It’s foggy here this morning, overcast and cloudy, gray as the shade of my own perspective. The sun has yet to rise, with this thick generous shroud reminding me of a down blanket having been thrown lovingly across a quietly emerging sky. The trees, however, otherwise green and brilliant gold, are silhouetted now, dark against the sky, illuminating the private side of their mysterious existence. They reach heavenward, as all living things do, but loom menacing in the darkness when reduced to only shape and shadow.
Night creatures tend to reduce themselves to shape and shadow in order to co-exist with the darkness.
I bet you think I’m going to make some comments now about human nature.
All things become self-evident in the light. Trees display their color, their texture, their leaves or needles, their bark, their acorns, their pinecones or buds. They exhibit the most general, as well as the smallest detail of their species, their structure, their age, their personality even. The light glistens and dances off the leaves when they’re damp, and reflects their brilliance like the sound of the trumpet echoes the passionate breath of Miles Davis. Every scar is revealed in the light, every new growth, every bend from the wind, every broken branch, every area of death or decay. The health of the tree is made manifest by its patent visibility. You cannot see the tree and not see its condition.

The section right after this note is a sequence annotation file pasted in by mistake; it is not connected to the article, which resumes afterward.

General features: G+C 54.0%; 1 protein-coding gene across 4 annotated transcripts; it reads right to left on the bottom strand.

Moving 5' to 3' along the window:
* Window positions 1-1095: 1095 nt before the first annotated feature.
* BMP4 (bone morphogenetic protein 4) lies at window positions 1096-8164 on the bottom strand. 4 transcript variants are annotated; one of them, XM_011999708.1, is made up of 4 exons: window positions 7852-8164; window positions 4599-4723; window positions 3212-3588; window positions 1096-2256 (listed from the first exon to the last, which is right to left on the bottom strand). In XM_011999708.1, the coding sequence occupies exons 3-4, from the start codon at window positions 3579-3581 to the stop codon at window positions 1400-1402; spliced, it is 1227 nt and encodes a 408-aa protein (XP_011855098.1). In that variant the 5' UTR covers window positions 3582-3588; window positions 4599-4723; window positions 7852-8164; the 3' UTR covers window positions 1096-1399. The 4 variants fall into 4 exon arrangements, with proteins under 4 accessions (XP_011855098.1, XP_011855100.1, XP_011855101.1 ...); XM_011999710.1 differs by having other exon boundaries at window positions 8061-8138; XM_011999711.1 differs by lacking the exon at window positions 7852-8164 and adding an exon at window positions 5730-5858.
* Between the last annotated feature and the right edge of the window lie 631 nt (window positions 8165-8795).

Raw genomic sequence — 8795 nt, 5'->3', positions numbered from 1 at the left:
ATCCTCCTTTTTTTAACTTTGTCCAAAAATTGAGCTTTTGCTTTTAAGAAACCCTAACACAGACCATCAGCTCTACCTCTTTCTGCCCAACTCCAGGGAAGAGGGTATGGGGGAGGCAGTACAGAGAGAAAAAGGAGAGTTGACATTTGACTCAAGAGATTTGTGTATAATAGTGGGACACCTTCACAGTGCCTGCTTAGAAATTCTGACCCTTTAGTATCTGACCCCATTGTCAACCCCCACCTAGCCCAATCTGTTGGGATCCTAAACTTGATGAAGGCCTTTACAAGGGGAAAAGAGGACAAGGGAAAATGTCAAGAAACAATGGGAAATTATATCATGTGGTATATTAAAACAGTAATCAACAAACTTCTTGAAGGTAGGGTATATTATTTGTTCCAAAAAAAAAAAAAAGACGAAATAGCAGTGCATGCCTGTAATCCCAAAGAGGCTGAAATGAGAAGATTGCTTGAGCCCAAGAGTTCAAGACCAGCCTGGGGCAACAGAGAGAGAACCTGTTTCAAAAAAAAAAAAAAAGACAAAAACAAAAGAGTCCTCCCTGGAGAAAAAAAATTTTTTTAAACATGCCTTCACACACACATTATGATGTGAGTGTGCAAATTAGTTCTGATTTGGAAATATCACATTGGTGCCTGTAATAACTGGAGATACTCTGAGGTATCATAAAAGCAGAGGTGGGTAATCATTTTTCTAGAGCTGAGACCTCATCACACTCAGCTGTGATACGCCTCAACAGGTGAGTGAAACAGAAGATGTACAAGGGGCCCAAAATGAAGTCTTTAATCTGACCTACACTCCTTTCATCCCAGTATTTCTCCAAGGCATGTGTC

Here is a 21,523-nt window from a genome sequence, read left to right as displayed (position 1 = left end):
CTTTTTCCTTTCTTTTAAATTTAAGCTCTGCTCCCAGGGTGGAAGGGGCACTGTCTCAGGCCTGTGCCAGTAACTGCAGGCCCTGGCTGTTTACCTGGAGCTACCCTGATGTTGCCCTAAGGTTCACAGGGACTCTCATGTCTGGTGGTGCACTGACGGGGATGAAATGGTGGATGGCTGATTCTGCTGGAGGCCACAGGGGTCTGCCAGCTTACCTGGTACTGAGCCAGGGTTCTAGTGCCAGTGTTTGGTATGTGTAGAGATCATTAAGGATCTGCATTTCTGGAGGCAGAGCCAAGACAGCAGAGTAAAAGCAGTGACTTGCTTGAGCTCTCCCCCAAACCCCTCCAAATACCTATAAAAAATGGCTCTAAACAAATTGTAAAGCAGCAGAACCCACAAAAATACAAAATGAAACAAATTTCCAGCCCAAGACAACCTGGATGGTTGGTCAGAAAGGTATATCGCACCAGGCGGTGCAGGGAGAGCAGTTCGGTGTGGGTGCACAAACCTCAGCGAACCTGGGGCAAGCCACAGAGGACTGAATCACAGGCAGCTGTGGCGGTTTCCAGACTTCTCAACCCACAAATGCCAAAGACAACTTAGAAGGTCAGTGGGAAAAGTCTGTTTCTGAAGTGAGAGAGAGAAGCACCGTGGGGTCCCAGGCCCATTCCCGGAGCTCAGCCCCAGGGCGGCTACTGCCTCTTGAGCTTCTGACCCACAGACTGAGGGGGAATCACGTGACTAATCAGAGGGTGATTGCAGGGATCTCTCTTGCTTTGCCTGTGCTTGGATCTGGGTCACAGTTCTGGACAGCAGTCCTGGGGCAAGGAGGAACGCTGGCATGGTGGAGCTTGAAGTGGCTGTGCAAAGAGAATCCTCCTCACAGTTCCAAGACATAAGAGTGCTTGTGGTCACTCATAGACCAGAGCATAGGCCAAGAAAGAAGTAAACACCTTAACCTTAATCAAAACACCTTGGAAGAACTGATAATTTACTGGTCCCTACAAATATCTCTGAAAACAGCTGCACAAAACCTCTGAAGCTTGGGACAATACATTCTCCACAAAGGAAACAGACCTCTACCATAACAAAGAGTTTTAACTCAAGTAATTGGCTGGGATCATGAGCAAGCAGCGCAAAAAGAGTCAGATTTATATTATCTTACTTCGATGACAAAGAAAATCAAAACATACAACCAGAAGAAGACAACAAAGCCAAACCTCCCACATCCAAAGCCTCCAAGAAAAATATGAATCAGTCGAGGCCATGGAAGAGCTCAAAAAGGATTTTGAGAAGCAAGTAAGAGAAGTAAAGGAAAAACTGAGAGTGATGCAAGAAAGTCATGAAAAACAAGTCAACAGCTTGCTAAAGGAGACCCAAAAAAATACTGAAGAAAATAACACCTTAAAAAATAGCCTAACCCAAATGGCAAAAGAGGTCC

But even the humbled, the broken down, the splintered, the fractured, the diseased and dying, they retain an inexplicable splendor.
And so it is with people.
It is the innate character of God.
The night hides that character like a burka hides
the beauty of a woman.